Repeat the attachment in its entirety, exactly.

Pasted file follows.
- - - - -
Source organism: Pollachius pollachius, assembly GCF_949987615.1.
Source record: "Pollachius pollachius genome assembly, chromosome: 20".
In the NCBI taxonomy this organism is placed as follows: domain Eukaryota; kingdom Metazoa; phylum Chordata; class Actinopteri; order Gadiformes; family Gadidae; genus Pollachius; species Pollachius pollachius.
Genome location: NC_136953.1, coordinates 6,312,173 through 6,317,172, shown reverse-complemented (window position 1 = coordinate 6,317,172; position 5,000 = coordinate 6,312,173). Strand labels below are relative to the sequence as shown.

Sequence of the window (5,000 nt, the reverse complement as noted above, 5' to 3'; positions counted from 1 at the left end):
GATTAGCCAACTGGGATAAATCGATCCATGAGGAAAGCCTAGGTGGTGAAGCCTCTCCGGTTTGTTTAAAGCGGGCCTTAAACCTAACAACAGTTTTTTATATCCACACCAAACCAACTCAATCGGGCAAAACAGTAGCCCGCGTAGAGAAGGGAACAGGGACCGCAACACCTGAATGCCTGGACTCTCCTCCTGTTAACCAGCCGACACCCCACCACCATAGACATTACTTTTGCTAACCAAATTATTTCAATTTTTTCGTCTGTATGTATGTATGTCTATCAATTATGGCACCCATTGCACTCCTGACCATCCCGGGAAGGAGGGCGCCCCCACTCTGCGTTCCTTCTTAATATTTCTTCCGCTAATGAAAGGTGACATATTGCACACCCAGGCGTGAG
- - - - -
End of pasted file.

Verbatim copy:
Source organism: Pollachius pollachius, assembly GCF_949987615.1.
Source record: "Pollachius pollachius genome assembly, chromosome: 20".
In the NCBI taxonomy this organism is placed as follows: domain Eukaryota; kingdom Metazoa; phylum Chordata; class Actinopteri; order Gadiformes; family Gadidae; genus Pollachius; species Pollachius pollachius.
Genome location: NC_136953.1, coordinates 6,312,173 through 6,317,172, shown reverse-complemented (window position 1 = coordinate 6,317,172; position 5,000 = coordinate 6,312,173). Strand labels below are relative to the sequence as shown.

Sequence of the window (5,000 nt, the reverse complement as noted above, 5' to 3'; positions counted from 1 at the left end):
GATTAGCCAACTGGGATAAATCGATCCATGAGGAAAGCCTAGGTGGTGAAGCCTCTCCGGTTTGTTTAAAGCGGGCCTTAAACCTAACAACAGTTTTTTATATCCACACCAAACCAACTCAATCGGGCAAAACAGTAGCCCGCGTAGAGAAGGGAACAGGGACCGCAACACCTGAATGCCTGGACTCTCCTCCTGTTAACCAGCCGACACCCCACCACCATAGACATTACTTTTGCTAACCAAATTATTTCAATTTTTTCGTCTGTATGTATGTATGTCTATCAATTATGGCACCCATTGCACTCCTGACCATCCCGGGAAGGAGGGCGCCCCCACTCTGCGTTCCTTCTTAATATTTCTTCCGCTAATGAAAGGTGACATATTGCACACCCAGGCGTGAG